OSA Launches New Journal, Biomedical Optics Express



FOR IMMEDIATE RELEASE

Contact:
Lyndsay Meyer
The Optical Society
+1.202.416.1435
lmeyer@osa.org

OSA Launches New Journal, Biomedical Optics Express

WASHINGTON, August 2 – The Optical Society (OSA) announced today the launch and publication of the first issue of its newest monthly journal, Biomedical Optics Express. With a focus on biomedical optics and photonics, Biomedical Optics Express joins OSA’s diverse portfolio of 14 peer-reviewed optics journals. The editor-in-chief of this new journal is Joseph A. Izatt, Professor of Biomedical Engineering at Duke University.

Published online, Biomedical Optics Express is OSA’s principal outlet for serving the biomedical optics community. The Journal provides rapid, open-access publication of content related to optics, photonics, and imaging in the life sciences and its scope encompasses theoretical modeling and simulations, technology development, biomedical studies, and clinical applications. Thirty-one articles are published in the inaugural issue, including contributed submissions and articles from three special issues: Advances in Optical Coherence Tomography, Photoacoustic Imaging, and Microscopy; Bio-optics in Clinical Application, Nanotechnology, and Drug Therapy; and Optical Imaging and Spectroscopy. Additional articles in these special issues will be published during the coming months.

Biomedical Optics Express has already received a tremendous number of submissions of outstanding quality,” said Izatt. “I firmly believe that the format and timeliness of Biomedical Optics Express will serve our research community well, and I am honored to be a part of this new and exciting journal.”

A video introduction to the journal by Izatt can be found online here: http://www.opticsinfobase.org/boe/home.cfm

The following are some research highlights from the inaugural issue of Biomedical Optics Express, which can be accessed online at http://www.opticsinfobase.org/boe/issue.cfm:

  • Udo Jochen Birk, et al., “Correction for specimen movement and rotation errors for in-vivo Optical Projection Tomography.” Optical projection tomography (OPT) allows for non-invasive imaging combined with the specificity of fluorescence labeling for imaging of embryos and small animals, however such measurements have traditionally been limited to fixed, non-living samples. This paper reports on novel post-processing mathematical methods to correct for sample drift and mechanical movements and thus extend the technique to living samples.
  • Kengyeh K. Chu, et al., Practical implementation of log-scale active illumination microscopy.” Active illumination microscopy (AIM) is a novel method of improving dynamic range in scanning microscopes using real-time feedback to control illumination power on a sub-pixel time scale. In this paper, a detailed theoretical and computational analysis of the influence of noise on active illumination feedback is presented, along with imaging examples illustrating the benefits of AIM in two-photon microscopy.
  • Rickson C. Mesquita, et al., Resting state functional connectivity of the whole head with near-infrared spectroscopy.” Newly available techniques employing near-infrared spectroscopy (NIRS) for monitoring brain function are non-invasive, inexpensive, portable, and have higher temporal resolution than standard functional magnetic resonance imaging (fMRI). This paper reports on the use of whole-head NIRS measurements for monitoring baseline fluctuations of cortical hemodynamics in human subjects, and analysis of their spatiotemporal correlations.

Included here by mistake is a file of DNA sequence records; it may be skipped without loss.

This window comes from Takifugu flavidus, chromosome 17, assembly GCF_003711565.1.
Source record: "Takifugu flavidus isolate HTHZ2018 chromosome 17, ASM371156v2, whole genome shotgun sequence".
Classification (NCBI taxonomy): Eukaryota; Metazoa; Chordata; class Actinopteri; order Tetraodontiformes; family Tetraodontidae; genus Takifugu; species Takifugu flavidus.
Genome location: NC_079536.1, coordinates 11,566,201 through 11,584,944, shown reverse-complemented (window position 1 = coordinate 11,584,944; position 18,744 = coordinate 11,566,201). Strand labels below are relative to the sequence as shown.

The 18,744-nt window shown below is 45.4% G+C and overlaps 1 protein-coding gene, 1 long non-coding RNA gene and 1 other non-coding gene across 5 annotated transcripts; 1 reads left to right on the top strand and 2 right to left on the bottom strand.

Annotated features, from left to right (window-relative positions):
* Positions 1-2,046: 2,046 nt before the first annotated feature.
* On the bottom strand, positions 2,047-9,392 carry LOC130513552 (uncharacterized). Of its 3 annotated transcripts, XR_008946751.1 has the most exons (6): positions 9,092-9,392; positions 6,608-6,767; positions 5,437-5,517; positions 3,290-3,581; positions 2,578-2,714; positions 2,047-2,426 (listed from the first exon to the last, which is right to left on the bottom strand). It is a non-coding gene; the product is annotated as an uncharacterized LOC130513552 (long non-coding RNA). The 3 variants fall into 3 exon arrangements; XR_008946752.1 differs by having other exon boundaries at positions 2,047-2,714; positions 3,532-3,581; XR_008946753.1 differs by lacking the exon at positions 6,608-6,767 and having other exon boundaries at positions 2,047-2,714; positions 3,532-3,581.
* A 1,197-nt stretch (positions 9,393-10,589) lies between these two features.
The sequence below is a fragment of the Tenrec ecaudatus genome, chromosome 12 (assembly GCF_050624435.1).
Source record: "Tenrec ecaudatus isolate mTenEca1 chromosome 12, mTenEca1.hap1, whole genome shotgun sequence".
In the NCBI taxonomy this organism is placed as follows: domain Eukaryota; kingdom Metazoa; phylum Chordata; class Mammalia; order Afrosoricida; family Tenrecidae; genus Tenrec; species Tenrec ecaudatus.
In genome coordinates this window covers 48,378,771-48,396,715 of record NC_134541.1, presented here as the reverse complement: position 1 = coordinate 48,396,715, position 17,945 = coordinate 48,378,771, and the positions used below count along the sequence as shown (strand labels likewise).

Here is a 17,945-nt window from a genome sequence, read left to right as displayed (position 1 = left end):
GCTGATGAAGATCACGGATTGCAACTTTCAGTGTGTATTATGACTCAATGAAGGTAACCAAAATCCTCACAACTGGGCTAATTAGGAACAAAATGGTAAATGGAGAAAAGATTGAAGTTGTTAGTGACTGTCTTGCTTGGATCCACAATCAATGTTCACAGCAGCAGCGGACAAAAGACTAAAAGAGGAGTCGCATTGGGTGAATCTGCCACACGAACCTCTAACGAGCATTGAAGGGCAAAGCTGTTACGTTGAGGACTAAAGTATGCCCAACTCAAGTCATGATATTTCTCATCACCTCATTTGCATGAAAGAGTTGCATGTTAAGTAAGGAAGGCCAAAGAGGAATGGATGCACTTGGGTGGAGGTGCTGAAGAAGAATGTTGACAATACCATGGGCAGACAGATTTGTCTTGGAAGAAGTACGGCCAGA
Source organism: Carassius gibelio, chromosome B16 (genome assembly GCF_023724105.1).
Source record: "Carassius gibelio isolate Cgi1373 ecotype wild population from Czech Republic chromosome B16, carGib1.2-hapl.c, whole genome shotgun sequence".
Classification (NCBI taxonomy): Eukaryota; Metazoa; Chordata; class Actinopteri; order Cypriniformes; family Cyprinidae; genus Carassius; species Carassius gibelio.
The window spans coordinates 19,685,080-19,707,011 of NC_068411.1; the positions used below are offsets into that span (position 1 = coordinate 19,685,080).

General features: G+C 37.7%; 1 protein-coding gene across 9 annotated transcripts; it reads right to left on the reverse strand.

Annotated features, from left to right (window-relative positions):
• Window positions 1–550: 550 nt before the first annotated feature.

• K. Passler, et al., “Scanning acoustic-photoacoustic microscopy using axicon transducers.” Photoacostic microscopy and classical ultrasound imaging provide complementary information about specimens due to their different (optical versus acoustic) sources of contrast. This paper reports a novel approach to combine both techniques in a single measurement, by separating images due to their differing time of flight.
  • Le Qiu, et al., “Gold nanorod light scattering labels for biomedical imaging.” Gold nanorods can be used as extremely bright labels for differential light scattering measurements using closely spaced wavelengths, potentially helping to detect human disease through several centimeters of tissue. This paper reviews the theoretical basis of the optical properties of nanorods and quantitatively compares their expected performance versus fluorescent labels.

Biomedical Optics Express’ authors and readers will appreciate this rapid, online open-access publication plus its availability of free color figures, movies, animations, and live reference links. HTML with MathML (XHTML) versions of each article, suitable for viewing on a range of electronic devices, are published along with the formatted PDF. In addition to a wide variety of original research articles, Biomedical Optics Express offers readers convenient links to biomedical content selected from other OSA journals. Biomedical Optics Express also welcomes author videos and submissions featuring OSA’s Interactive Science Publishing (ISP) capability for online visualization of large datasets.

About OSA

Uniting more than 106,000 professionals from 134 countries, the Optical Society (OSA) brings together the global optics community through its programs and initiatives. Since 1916 OSA has worked to advance the common interests of the field, providing educational resources to the scientists, engineers and business leaders who work in the field by promoting the science of light and the advanced technologies made possible by optics and photonics. OSA publications, events, technical groups and programs foster optics knowledge and scientific collaboration among all those with an interest in optics and photonics. For more information, visit www.osa.org.

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